Good-bye Michael Scott

November 18, 2009

I wanted to be like Michael Scott.

The news of his sudden, unexplained death on Monday morning
shocked me to the core. The idea that someone I admired so much is dead –
either by his own hand or by someone else’s – is very difficult for me to

Michael called a great number of people “friends.” Unlike
most people in politics it was not because he was playing them along, it was
because, I believe, that he genuinely saw some good in everyone and wanted to
identify with that goodness, no matter who it was.

With that qualification in mind, I think Michael called me a
friend. In my mind, he was more than that. He was a mentor. On occasion he took
time to counsel me, give me guidance, provide personal wisdom and relate his
own life to mine. I had some chances to watch him work and admire his style and
talent. I wanted to emulate him as much as possible – although I lacked his
essential coolness of character.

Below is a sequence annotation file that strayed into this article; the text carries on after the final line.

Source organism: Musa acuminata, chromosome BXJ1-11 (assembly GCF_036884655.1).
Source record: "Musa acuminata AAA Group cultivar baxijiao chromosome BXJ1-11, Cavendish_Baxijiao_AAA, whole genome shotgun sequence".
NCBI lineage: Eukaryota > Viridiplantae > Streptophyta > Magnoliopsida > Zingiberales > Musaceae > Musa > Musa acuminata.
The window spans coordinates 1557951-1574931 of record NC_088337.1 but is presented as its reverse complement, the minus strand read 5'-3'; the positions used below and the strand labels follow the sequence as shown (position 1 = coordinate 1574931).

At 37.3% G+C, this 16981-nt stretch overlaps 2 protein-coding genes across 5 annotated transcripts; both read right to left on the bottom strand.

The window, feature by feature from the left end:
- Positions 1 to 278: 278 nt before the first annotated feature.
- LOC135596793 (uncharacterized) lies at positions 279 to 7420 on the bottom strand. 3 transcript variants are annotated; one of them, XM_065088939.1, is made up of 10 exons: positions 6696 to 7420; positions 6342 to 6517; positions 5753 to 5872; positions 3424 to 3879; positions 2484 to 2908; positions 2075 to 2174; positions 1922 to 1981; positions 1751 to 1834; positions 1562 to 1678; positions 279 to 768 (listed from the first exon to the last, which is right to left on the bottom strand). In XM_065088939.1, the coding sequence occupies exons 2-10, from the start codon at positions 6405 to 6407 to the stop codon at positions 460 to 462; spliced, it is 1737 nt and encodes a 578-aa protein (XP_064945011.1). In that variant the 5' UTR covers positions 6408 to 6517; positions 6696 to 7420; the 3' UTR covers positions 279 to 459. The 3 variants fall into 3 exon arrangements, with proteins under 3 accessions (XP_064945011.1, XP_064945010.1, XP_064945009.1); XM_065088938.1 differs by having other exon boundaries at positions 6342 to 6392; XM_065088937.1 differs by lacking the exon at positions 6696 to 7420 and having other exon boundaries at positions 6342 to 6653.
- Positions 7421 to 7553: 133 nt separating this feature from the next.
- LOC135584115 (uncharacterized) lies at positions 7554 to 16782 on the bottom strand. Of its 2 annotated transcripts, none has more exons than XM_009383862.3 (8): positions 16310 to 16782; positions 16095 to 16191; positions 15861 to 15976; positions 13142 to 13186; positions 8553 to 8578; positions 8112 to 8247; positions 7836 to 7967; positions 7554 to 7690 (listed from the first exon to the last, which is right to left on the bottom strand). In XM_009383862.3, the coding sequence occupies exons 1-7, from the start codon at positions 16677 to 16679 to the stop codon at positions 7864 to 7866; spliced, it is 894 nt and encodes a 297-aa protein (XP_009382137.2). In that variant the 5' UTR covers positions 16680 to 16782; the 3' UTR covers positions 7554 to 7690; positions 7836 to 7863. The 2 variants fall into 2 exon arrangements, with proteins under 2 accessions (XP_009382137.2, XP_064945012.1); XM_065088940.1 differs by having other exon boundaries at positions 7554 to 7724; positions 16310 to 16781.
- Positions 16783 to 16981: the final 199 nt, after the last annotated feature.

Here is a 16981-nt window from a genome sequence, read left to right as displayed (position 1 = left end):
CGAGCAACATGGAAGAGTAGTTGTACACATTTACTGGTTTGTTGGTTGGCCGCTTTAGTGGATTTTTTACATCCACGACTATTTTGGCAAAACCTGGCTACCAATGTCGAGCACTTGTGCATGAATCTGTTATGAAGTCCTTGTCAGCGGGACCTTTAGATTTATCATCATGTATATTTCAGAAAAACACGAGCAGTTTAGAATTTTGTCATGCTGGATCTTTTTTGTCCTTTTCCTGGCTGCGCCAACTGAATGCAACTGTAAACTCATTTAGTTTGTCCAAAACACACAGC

There are certain people you meet in life that become models
for your behavior. In my clearer-headed moments I would ask, “How would Michael
handle this?” Then I would piece things together and try and be like Michael

That’s why I’m having such a hard time with his death. I
suppose now and then it seemed like something darker lurked beneath his surface
– maybe that’s where his boundless empathy came from – but I just can’t believe
the darkness was bad enough that he felt like he had no options.

That was one of the things about Michael: “Patience,” he
would tell me. “You never know what’s going to come later on down the road.”
Coolness. Calm. Patience. Empathy.

But none of that jibes with suicide.

Then maybe he did kill himself. The evidence released so far
points to that possibility so I have to prepare myself for that. Denying the
possibility of suicide feels like I’m holding on to him a bit more. It is a
temptation: As if I am defending his honor.

But the Michael I knew would shrug his shoulders, look down
at the ground and probably say, “Well, you never can know someone else’s
thoughts.” He’d give words of comfort and suggest we get on with living.

Dammit. I’ll really miss him.